Woody Wednesday: Two vintage Allen-esque characters steal the show in ‘Hannah and Her Sisters’ (1986) (Movie review)

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annah and Her Sisters” (1986) takes a sometimes absurd but ultimately realistic view of human behavior as it chronicles a period encompassing three Thanksgivings of a New York City family and people in their circles. It’s consistently and gently humorous, occasionally sneaking in a gut-busting gag, as it slyly builds toward its overarching message that these four sisters will continue to love each other no matter what conflicts they get into.

The title encompasses Mia Farrow’s totally-with-it Hannah, Barbara Hershey’s wanderlusting Lee, Dianne Wiest’s (“Law & Order”) flighty Holly and Carrie Fisher’s noticeably underused April. The two most troubled and financially irresponsible, Lee and Holly, stand out among the quartet. But it’s actually two non-title characters, Michael Caine’s Elliot and Woody Allen’s Mickey, who steal the show.

Caine seems to be the “Woody Allen character” at first. In voiceover narration that contrasts with his poised outward demeanor, we learn of Elliot’s obsession with the beautiful Lee at the first of the three Thanksgivings. Elliot, who is married to Hannah, got the biggest laugh from me when (in voiceover) he speaks of having to play things very delicately as he pursues an affair with Lee, who is herself living with older art professor Frederick (Max von Sydow).

Right after Elliot assures himself that he’s going to take extremely careful steps, he bursts into the frame and kisses Lee, a hilarious illustration of how the hearts and brains of even sophisticated people don’t work in unison.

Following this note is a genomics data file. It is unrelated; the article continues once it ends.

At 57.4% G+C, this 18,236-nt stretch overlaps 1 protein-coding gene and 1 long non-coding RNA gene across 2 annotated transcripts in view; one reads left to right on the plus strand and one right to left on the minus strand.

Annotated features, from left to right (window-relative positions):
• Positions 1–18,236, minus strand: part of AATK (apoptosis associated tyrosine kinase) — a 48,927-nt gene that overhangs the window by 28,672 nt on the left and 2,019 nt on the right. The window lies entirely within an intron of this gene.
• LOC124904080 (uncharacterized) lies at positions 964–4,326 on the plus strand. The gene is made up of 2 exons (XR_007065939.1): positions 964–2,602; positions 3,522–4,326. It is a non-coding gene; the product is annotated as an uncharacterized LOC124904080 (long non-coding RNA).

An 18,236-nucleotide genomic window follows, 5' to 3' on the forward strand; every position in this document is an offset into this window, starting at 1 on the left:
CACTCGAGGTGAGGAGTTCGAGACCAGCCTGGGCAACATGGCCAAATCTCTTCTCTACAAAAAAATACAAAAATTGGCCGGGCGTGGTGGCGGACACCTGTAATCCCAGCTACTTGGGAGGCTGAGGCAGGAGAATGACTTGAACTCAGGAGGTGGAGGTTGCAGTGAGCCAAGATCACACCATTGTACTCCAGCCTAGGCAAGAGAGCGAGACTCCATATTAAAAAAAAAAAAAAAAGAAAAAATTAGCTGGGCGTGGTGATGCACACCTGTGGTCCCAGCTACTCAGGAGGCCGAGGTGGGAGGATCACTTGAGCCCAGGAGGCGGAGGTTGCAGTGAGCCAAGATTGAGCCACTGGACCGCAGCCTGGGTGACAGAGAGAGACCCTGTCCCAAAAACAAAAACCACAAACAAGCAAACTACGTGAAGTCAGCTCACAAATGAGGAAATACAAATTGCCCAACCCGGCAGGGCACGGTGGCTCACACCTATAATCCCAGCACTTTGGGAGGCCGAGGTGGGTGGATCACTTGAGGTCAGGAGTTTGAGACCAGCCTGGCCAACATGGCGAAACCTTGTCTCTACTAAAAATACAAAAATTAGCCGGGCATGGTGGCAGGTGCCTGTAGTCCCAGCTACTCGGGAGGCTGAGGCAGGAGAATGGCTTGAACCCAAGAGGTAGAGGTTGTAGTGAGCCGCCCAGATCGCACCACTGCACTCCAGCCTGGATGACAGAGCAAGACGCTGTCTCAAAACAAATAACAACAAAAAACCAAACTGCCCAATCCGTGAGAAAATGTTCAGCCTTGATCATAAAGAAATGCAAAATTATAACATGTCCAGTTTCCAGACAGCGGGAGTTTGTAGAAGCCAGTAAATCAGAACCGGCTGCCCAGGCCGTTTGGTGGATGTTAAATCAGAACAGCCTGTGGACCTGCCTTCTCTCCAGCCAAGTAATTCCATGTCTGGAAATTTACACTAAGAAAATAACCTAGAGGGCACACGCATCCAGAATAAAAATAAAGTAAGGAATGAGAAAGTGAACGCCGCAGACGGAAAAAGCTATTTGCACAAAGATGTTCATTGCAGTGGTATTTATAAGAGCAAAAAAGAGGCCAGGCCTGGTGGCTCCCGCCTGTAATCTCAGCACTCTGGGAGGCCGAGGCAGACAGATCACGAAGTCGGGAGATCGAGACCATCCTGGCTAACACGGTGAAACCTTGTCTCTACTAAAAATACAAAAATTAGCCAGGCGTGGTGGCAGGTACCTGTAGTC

TV producer Mickey has a comic relief arc in a film that’s already funny, but I didn’t find it to be overkill.

Allen is also in this movie, and it turns out having two “Woody Allen characters” isn’t one too many. TV producer Mickey has a comic relief arc in a film that’s already funny, but I didn’t find it to be overkill. Casually on the outside, Mickey shops around for a religion after a health scare has him acutely thinking about death. We see this is more serious for him than anyone realizes, and it leads to a funny suicide-attempt scene where the rifle slips off his forehead because he’s sweaty. (Where else but in Allen’s oeuvre can one say “funny suicide-attempt scene” and have it be par for the course? Well, maybe Larry David’s.)

Notably more visually striking than another masterful Allen script, “Annie Hall,” “Hannah” treats us to nice shots of 1980s NYC especially in Mickey’s arc, which includes a horrible first date with Holly and later a reunion-cute wherein they reminisce about the now legendarily bad date.

“Hannah” is one of those elite Allen screenplays with dialog that sings. But it gains an extra level of greatness from the fact that everyone is up for single-shot walk-and-talks and overlapping speech. (Well, perhaps Fisher wasn’t up for it, thus explaining how she has a marquee billing but little screen time.) Cinematographer Carlo Di Palma shows off places like Frederick’s studio apartment/workspace, a bookstore with overflowing stacks, and a sidewalk abutting evocatively rundown storefronts.

The film finds its funniest groove when it contrasts people’s life foibles with important issues that most people don’t have time to (or don’t care to) discuss. To Mickey’s Jewish parents, his flirtation with Catholicism is bizarre (to his dad) and heartbreaking (to his mom). Allen masterfully pens a scene where Mickey’s big questions (Why did God allow Nazis to exist?) are one side of the conversation, and the personal slight to his family is the other side.

The amusing disconnect between one side’s emotion and the other side’s intellectualizing is also seen when a flustered Lee returns home from cheating on Frederick, who is pontificating about the Holocaust program he watched on TV.

“Hannah” is loaded with talent down to the smaller roles, including a pre-“Law & Order” Sam Waterston (as an architect lothario!), a pre-“Seinfeld” Julia Louis-Dreyfuss, a pre-“Simpsons” Julie Kavner, a pre-“Home Alone” Daniel Stern, Lewis Black, J.T. Walsh, John Turturro and Richard Jenkins.

I could quibble that the romantic pairings are mundane as often as they are magical. I mean, Mickey and Holly honest-to-god bond over their lack of bonding. But it plays fine in a film that’s about how romantic pairings often don’t work when they should, and do work when they shouldn’t. But who ends up with whom is almost beside the point in “Hannah and Her Sisters,” wherein Allen observes that happiness (or sadness) won’t necessarily appear logical to an outside observer.

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